Urolithiasis is one of the more frequent diagnoses we are faced with in the Emergency Department, with an estimated 1 million ED visits due to renal colic. As such we are tasked with its diagnosis, prognosis and treatment. The following is a brief summation of the evidence regarding some of the most frequent questions encountered when diagnosing and managing urolithiasis. Four questions are answered by Rory Spiegel on this BEEM Cases. What is the optimal initial imaging modality for the diagnostic work-up of urolithiasis? Once the diagnosis of renal colic has been made what is the most efficacious analgesic strategy? Is there clinical utility to IV fluid administration in the management of renal colic? What is the use of medical expulsion therapy in the management of urolithiasis?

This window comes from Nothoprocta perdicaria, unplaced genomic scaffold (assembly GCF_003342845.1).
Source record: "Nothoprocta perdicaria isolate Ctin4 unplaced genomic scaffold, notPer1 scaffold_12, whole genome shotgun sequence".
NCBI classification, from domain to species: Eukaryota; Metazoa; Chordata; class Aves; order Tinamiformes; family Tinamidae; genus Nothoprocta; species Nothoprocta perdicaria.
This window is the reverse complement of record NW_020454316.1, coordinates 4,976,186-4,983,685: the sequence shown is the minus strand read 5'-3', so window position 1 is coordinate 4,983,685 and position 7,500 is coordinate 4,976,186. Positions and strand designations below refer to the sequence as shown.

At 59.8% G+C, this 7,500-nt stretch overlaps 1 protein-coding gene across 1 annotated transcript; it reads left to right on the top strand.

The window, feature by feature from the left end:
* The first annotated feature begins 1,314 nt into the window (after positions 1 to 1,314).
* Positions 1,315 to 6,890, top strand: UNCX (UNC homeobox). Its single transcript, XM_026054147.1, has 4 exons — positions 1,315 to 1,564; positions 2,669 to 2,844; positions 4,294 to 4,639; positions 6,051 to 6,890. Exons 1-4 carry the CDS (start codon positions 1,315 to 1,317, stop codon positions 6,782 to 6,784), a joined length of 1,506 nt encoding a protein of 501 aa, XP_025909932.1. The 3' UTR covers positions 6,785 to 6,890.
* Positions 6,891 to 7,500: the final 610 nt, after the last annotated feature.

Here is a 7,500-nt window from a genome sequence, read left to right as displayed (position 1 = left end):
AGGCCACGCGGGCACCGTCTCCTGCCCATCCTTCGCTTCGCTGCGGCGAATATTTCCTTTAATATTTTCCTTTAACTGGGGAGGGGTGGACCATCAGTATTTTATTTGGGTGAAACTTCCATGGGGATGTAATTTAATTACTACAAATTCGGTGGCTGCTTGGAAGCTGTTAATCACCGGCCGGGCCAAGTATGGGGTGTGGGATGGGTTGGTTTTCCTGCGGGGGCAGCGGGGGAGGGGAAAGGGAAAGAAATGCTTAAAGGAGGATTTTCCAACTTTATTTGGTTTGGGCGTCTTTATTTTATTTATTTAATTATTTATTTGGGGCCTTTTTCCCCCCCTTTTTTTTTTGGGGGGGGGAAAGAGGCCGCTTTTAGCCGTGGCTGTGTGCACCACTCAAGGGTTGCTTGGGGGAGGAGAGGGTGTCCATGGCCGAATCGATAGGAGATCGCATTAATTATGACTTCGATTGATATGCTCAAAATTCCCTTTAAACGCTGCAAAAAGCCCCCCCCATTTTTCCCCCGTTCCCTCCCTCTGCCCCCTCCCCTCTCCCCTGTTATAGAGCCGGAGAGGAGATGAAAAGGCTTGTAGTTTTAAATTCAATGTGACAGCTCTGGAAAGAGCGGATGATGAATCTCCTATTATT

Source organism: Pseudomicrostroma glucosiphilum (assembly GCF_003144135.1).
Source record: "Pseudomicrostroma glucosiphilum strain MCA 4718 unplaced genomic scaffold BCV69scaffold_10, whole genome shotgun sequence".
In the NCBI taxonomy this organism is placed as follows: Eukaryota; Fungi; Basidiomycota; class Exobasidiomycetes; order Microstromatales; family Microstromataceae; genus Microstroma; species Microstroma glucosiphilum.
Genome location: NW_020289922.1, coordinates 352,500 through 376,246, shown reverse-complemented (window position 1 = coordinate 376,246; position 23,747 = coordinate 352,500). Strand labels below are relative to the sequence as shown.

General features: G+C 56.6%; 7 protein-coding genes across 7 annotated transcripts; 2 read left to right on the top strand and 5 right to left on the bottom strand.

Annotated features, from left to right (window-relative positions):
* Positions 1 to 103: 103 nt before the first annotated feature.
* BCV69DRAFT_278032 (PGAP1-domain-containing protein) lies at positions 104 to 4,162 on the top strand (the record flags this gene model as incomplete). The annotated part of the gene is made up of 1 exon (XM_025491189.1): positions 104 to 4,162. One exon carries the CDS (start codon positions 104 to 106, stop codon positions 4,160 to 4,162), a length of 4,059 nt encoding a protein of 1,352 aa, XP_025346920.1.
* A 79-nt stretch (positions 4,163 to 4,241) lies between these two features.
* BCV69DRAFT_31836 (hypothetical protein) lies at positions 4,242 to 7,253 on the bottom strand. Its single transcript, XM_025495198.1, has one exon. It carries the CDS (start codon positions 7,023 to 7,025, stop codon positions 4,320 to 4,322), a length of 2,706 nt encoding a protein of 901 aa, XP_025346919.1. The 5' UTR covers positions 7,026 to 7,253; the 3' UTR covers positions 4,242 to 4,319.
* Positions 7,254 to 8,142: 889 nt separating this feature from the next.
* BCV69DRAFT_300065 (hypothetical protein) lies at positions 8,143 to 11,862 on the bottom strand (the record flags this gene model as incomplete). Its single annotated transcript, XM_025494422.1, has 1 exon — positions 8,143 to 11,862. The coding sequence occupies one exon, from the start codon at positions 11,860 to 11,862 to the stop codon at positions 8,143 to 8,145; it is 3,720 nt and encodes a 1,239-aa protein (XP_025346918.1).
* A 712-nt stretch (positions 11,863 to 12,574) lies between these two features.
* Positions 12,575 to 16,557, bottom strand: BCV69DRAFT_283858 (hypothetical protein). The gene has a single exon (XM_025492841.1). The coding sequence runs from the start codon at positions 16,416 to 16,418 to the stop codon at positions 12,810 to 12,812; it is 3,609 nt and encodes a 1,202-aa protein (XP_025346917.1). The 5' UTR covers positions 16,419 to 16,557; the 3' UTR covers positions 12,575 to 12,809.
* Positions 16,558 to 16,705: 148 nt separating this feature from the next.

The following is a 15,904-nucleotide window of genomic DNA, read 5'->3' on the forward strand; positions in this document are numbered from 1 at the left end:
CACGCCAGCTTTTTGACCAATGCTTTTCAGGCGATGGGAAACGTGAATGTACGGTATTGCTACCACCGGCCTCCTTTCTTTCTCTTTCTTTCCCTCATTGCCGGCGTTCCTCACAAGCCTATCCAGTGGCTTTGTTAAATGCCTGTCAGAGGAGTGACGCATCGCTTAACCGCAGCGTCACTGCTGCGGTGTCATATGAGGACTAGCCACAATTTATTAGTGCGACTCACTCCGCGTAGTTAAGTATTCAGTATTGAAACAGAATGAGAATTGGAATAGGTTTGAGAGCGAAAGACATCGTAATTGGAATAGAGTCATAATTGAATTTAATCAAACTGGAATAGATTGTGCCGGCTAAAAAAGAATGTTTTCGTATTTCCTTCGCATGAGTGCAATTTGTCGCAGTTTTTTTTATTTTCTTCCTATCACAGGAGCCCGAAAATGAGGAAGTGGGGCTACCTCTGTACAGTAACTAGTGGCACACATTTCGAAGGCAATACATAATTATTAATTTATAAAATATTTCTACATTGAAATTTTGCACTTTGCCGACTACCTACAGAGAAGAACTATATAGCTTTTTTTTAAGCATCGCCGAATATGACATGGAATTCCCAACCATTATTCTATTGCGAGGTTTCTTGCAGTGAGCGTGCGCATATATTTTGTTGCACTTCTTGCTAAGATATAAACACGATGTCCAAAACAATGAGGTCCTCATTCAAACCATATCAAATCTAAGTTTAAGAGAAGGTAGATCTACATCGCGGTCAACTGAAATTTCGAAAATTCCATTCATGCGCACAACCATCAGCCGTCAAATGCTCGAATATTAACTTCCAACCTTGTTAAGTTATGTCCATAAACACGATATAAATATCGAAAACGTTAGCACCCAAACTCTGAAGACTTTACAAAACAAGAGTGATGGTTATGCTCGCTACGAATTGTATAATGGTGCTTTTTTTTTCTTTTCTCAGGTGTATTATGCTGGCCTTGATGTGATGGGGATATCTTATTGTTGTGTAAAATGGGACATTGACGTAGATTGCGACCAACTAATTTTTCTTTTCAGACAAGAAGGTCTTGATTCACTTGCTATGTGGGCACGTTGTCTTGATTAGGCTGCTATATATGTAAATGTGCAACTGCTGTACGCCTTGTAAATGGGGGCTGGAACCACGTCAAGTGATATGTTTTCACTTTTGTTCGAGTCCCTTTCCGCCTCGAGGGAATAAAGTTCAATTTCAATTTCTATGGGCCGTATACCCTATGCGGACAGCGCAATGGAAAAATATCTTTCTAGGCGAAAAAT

Traditionally we've run at least 2 troponins 6 or 8 hours apart to help rule out MI and recently in algorithms like the HEART score we've combined clinical data with a 2 or 3 hour delta troponin to help rule out MI. The paper we'll be discussing here is a multicentre/multinantional study from the Canadian Medical Association Journal from this year out of Switzerland entitled "Prospective validation of a 1 hour algorithm to rule out and rule in acute myocardial infarction using a high sensitivity cardian troponin T assay" with lead author Tobias Reichlin. It not only looks at whether or not we can rule out MI using a delta troponin at only 1 hour but whether or not we can expedite the ruling in of MI using this protocol.